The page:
Film

Film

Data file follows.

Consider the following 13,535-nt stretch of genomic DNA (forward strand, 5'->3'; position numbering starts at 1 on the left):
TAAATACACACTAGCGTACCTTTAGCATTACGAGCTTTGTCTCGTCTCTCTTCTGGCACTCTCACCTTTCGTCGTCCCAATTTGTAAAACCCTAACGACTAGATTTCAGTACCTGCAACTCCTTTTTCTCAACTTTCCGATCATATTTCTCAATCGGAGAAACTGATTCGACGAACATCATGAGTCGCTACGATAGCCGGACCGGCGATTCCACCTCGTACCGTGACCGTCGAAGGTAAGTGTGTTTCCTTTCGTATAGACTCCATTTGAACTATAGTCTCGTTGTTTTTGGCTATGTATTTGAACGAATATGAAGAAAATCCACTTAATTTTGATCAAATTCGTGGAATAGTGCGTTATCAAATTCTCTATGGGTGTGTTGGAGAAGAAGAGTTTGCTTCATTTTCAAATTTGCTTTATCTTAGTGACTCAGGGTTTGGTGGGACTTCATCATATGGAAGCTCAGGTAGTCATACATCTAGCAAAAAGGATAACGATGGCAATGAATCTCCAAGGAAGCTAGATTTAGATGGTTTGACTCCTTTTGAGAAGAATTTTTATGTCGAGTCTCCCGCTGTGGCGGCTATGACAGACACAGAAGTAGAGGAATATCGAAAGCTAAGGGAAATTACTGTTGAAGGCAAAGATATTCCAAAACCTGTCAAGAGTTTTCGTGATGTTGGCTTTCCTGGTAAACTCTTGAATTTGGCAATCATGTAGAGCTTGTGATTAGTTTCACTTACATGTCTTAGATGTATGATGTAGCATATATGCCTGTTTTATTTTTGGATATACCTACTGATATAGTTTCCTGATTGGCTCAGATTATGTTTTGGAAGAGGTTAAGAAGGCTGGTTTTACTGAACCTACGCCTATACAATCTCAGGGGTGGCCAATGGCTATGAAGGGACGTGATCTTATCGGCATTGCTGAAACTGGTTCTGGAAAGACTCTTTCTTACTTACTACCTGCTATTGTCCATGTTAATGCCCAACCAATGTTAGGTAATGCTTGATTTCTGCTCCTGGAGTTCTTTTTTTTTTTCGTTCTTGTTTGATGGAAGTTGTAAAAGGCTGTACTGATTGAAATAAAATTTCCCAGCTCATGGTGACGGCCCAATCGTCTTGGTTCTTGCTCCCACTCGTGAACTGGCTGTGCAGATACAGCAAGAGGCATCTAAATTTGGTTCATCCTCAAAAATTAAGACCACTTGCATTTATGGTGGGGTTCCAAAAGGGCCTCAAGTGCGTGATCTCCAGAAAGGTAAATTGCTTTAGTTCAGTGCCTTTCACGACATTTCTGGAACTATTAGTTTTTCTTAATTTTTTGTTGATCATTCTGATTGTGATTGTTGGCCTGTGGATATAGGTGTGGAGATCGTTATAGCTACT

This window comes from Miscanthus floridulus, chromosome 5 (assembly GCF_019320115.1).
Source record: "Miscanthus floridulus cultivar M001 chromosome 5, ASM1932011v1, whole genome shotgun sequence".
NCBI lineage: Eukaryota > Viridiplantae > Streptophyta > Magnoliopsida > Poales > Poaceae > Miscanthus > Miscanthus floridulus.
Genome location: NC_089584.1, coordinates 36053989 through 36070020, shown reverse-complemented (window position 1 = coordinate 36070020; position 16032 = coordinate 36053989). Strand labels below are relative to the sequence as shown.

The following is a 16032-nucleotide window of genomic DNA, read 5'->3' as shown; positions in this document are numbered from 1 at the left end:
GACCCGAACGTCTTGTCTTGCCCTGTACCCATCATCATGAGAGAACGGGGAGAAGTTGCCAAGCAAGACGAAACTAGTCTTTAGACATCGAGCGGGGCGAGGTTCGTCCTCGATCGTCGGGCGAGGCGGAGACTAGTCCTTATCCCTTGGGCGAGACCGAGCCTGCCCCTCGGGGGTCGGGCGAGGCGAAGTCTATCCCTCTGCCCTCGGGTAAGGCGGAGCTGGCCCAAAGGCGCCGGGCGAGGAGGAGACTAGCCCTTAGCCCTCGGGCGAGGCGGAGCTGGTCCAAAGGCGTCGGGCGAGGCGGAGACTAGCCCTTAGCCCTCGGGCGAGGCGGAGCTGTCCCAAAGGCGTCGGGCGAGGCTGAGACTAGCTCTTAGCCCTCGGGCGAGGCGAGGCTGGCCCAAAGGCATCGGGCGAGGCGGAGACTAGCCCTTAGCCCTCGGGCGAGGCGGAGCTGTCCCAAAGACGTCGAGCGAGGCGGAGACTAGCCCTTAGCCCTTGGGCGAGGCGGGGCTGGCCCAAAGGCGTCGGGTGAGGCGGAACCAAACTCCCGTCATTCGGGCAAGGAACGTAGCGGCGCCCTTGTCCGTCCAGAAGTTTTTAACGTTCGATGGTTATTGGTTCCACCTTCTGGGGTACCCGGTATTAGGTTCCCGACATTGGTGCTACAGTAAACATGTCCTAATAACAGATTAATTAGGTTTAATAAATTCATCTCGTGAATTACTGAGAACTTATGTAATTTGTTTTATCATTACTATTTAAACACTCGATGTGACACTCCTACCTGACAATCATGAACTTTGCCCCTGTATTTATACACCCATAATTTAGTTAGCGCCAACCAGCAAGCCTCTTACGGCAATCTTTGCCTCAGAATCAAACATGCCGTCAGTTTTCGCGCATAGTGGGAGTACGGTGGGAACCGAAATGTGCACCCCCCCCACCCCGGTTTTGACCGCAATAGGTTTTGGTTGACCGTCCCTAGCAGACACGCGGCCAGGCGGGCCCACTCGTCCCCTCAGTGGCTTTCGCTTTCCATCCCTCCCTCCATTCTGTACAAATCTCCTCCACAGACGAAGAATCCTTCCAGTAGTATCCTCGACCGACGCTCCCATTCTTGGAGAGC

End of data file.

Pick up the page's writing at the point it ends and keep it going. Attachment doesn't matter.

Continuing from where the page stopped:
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Confined to her New York loft since losing her leg in an accident, depressed agoraphobe Anne (French art-house star Nathalie Richard) silently pines after her distant architect husband, Donnie (Daniel Aukin), an uptight nebbish with no discernible sex drive or personality. Anne’s half-sister, Iris (Sarah Adler), a wild thing who plays disco, throws food at the walls, and lapses often into discomfiting bursts of candor, shows up one day, and duly jolts the couple from their placid misery. David Barker’s Afraid of Everything is a stifling chamber piece laced with Repulsion-style foreboding and an undercurrent of kink. (A largely offscreen presence, Anne’s prosthetic leg poses the unavoidable question: What would Cronenberg do?) The rare Sundance indie that thrives on psychological ambiguity (perhaps as a result, it’s been languishing undistributed since 1999), the film effectively conjures an atmosphere of purposeful aridity (Deborah Lewis’s stringent black-and-white cinematography helps) even as it flirts with preciousness (the starched dialogue has an unflattering Off-Off-Broadway ring). And while her co-stars all too easily revert to arch mannerisms, the wonderful Richard, best known for her work with Jacques Rivette and Olivier Assayas, can animate even the most bloodless lines.